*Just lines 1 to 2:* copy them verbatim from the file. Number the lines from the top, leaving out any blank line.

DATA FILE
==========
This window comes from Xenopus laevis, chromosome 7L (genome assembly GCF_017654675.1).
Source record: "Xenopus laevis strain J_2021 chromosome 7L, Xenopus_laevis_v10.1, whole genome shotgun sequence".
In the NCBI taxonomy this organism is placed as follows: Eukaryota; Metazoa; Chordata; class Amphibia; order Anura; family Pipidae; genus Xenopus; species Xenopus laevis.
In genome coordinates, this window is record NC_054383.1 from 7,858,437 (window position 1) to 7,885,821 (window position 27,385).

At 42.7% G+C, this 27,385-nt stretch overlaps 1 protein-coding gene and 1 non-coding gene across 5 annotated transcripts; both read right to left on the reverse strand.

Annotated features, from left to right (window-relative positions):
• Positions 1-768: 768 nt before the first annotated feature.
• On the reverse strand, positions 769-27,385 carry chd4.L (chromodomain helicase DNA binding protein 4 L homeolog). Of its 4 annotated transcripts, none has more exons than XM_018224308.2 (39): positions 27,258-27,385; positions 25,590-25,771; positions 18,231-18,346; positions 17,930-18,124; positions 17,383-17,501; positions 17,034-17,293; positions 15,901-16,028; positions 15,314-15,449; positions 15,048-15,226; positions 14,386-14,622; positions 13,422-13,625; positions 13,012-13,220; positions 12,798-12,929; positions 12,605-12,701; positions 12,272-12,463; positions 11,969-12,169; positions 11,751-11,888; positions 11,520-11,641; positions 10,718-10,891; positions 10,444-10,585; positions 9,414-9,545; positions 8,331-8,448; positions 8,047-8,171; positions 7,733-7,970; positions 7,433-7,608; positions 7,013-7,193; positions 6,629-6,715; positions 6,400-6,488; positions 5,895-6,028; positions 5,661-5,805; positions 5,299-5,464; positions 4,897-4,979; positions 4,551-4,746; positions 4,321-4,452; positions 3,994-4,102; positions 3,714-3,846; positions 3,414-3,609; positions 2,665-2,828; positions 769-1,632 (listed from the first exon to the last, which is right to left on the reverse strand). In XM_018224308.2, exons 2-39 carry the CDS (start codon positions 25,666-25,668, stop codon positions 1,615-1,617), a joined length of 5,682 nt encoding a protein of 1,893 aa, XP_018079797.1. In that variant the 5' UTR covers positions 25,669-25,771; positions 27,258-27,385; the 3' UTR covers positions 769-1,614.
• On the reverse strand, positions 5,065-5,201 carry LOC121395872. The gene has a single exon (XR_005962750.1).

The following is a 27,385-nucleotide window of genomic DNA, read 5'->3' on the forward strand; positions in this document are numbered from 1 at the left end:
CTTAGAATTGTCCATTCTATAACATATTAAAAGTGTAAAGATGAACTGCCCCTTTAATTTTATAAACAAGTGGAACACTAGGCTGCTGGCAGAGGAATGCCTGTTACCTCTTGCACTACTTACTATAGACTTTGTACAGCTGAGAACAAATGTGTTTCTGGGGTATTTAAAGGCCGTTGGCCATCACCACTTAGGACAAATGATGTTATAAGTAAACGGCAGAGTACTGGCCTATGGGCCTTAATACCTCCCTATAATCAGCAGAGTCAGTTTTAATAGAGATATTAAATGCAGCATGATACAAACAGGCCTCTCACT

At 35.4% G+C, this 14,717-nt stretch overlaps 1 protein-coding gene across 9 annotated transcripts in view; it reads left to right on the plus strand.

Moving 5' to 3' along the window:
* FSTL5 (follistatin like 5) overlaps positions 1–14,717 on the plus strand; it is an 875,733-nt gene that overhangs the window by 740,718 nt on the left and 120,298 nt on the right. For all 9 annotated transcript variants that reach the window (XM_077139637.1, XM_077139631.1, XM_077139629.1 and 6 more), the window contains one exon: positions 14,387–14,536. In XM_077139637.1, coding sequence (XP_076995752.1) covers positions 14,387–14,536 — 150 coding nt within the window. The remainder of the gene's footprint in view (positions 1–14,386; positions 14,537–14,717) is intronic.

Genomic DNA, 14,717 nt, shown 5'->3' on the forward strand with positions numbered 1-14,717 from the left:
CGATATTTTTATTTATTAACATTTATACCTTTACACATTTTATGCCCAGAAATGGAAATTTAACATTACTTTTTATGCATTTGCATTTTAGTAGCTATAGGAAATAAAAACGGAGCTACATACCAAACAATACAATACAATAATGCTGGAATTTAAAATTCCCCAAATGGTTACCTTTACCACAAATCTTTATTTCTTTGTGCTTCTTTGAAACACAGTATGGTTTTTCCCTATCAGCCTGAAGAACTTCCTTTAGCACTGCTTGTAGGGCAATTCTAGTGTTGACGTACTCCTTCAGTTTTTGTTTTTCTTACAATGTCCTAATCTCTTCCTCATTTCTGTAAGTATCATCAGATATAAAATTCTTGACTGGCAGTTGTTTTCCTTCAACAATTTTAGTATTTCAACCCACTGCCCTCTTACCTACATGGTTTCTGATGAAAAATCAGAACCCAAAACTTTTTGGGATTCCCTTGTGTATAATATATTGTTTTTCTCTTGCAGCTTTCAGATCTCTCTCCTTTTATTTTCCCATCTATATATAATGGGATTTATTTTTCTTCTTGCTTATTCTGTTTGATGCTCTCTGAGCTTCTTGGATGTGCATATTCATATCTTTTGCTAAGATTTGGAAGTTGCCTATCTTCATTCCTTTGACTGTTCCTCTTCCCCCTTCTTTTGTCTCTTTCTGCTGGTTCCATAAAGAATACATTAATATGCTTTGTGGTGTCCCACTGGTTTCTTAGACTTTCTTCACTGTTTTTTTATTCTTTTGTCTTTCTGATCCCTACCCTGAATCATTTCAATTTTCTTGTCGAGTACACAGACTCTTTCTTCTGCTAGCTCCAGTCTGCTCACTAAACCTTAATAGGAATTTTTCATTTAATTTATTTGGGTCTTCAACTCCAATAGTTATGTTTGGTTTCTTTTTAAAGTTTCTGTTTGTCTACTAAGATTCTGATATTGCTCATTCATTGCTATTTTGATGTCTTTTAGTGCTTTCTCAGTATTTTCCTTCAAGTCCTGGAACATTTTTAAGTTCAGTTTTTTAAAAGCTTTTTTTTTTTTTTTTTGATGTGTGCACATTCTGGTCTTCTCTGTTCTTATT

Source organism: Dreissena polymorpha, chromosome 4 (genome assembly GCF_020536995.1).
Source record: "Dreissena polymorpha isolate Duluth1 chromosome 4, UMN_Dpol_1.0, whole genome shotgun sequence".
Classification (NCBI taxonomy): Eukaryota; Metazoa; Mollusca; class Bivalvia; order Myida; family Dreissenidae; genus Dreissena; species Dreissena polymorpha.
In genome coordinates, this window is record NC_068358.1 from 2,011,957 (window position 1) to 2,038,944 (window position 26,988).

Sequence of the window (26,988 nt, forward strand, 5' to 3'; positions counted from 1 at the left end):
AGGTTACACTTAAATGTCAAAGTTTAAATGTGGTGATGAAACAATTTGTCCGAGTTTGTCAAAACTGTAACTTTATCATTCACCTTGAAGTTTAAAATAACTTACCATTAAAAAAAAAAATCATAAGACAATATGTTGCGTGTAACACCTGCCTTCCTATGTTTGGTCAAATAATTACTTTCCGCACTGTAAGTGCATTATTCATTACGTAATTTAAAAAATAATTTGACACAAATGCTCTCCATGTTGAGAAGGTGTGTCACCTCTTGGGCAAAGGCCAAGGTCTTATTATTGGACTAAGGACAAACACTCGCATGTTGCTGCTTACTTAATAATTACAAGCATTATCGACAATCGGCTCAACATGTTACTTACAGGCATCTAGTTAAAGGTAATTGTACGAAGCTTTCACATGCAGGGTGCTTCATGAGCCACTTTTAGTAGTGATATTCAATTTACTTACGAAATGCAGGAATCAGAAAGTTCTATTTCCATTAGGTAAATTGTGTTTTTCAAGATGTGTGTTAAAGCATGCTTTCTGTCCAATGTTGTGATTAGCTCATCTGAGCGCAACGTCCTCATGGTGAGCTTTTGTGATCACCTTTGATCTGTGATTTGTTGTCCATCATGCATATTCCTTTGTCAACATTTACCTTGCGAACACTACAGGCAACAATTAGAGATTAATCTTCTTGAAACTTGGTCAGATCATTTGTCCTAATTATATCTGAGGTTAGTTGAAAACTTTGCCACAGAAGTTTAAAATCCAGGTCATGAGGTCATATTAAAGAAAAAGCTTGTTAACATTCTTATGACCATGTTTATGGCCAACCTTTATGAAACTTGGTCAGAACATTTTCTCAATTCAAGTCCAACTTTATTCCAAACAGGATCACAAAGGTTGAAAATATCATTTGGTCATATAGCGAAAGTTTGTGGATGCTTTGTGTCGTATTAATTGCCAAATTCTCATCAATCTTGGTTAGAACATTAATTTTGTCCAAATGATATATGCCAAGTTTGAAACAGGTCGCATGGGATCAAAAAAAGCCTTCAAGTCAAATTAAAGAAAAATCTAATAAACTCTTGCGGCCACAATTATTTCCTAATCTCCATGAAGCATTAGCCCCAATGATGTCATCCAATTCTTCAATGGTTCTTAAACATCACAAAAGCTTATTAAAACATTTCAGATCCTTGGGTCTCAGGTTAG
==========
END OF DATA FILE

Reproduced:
This window comes from Xenopus laevis, chromosome 7L (genome assembly GCF_017654675.1).
Source record: "Xenopus laevis strain J_2021 chromosome 7L, Xenopus_laevis_v10.1, whole genome shotgun sequence".